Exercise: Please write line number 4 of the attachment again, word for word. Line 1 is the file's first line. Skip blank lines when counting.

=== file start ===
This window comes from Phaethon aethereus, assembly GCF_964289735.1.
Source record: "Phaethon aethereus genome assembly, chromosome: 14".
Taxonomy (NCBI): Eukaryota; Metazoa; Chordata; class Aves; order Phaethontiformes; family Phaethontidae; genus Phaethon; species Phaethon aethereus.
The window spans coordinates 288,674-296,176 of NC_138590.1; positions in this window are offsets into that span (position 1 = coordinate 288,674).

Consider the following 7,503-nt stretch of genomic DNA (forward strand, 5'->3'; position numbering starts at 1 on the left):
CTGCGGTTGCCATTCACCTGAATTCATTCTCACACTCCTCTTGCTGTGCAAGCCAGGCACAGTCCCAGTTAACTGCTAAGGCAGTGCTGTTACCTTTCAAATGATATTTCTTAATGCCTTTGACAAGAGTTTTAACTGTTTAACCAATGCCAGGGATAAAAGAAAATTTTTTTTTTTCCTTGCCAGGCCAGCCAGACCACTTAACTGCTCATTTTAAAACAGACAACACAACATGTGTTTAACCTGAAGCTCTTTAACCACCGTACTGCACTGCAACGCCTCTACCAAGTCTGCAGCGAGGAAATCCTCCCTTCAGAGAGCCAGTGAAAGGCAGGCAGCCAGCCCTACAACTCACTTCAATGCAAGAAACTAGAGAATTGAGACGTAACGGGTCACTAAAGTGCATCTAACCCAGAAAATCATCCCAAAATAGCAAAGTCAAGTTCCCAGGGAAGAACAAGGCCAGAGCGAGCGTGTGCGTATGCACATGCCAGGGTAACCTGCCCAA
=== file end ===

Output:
The window spans coordinates 288,674-296,176 of NC_138590.1; positions in this window are offsets into that span (position 1 = coordinate 288,674).